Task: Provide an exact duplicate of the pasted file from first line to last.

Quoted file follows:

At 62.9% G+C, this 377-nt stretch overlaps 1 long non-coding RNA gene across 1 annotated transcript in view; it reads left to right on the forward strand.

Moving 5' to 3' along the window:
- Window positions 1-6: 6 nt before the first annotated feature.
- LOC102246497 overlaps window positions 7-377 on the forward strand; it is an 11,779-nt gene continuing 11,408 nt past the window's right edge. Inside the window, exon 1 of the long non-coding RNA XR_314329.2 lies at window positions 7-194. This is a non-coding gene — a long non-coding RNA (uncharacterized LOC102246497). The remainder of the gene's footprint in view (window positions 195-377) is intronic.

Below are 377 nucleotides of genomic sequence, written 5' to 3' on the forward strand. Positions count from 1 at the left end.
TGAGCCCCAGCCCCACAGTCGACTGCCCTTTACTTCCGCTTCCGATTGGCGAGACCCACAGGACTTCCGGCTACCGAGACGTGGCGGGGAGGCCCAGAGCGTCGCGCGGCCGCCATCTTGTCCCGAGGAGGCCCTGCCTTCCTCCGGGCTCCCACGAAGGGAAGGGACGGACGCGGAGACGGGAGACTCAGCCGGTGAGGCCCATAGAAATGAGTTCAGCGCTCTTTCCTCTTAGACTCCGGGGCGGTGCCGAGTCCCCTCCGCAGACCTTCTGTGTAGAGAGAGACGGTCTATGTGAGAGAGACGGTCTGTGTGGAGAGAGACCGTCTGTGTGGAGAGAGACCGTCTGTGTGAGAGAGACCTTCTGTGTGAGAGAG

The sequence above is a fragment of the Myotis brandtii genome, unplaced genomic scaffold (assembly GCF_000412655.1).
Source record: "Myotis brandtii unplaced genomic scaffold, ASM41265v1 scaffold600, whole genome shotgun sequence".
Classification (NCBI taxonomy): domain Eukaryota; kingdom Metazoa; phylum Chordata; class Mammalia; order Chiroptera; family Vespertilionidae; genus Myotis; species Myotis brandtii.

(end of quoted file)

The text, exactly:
At 62.9% G+C, this 377-nt stretch overlaps 1 long non-coding RNA gene across 1 annotated transcript in view; it reads left to right on the forward strand.

Moving 5' to 3' along the window:
- Window positions 1-6: 6 nt before the first annotated feature.
- LOC102246497 overlaps window positions 7-377 on the forward strand; it is an 11,779-nt gene continuing 11,408 nt past the window's right edge. Inside the window, exon 1 of the long non-coding RNA XR_314329.2 lies at window positions 7-194. This is a non-coding gene — a long non-coding RNA (uncharacterized LOC102246497). The remainder of the gene's footprint in view (window positions 195-377) is intronic.

Below are 377 nucleotides of genomic sequence, written 5' to 3' on the forward strand. Positions count from 1 at the left end.
TGAGCCCCAGCCCCACAGTCGACTGCCCTTTACTTCCGCTTCCGATTGGCGAGACCCACAGGACTTCCGGCTACCGAGACGTGGCGGGGAGGCCCAGAGCGTCGCGCGGCCGCCATCTTGTCCCGAGGAGGCCCTGCCTTCCTCCGGGCTCCCACGAAGGGAAGGGACGGACGCGGAGACGGGAGACTCAGCCGGTGAGGCCCATAGAAATGAGTTCAGCGCTCTTTCCTCTTAGACTCCGGGGCGGTGCCGAGTCCCCTCCGCAGACCTTCTGTGTAGAGAGAGACGGTCTATGTGAGAGAGACGGTCTGTGTGGAGAGAGACCGTCTGTGTGGAGAGAGACCGTCTGTGTGAGAGAGACCTTCTGTGTGAGAGAG

The sequence above is a fragment of the Myotis brandtii genome, unplaced genomic scaffold (assembly GCF_000412655.1).
Source record: "Myotis brandtii unplaced genomic scaffold, ASM41265v1 scaffold600, whole genome shotgun sequence".
Classification (NCBI taxonomy): domain Eukaryota; kingdom Metazoa; phylum Chordata; class Mammalia; order Chiroptera; family Vespertilionidae; genus Myotis; species Myotis brandtii.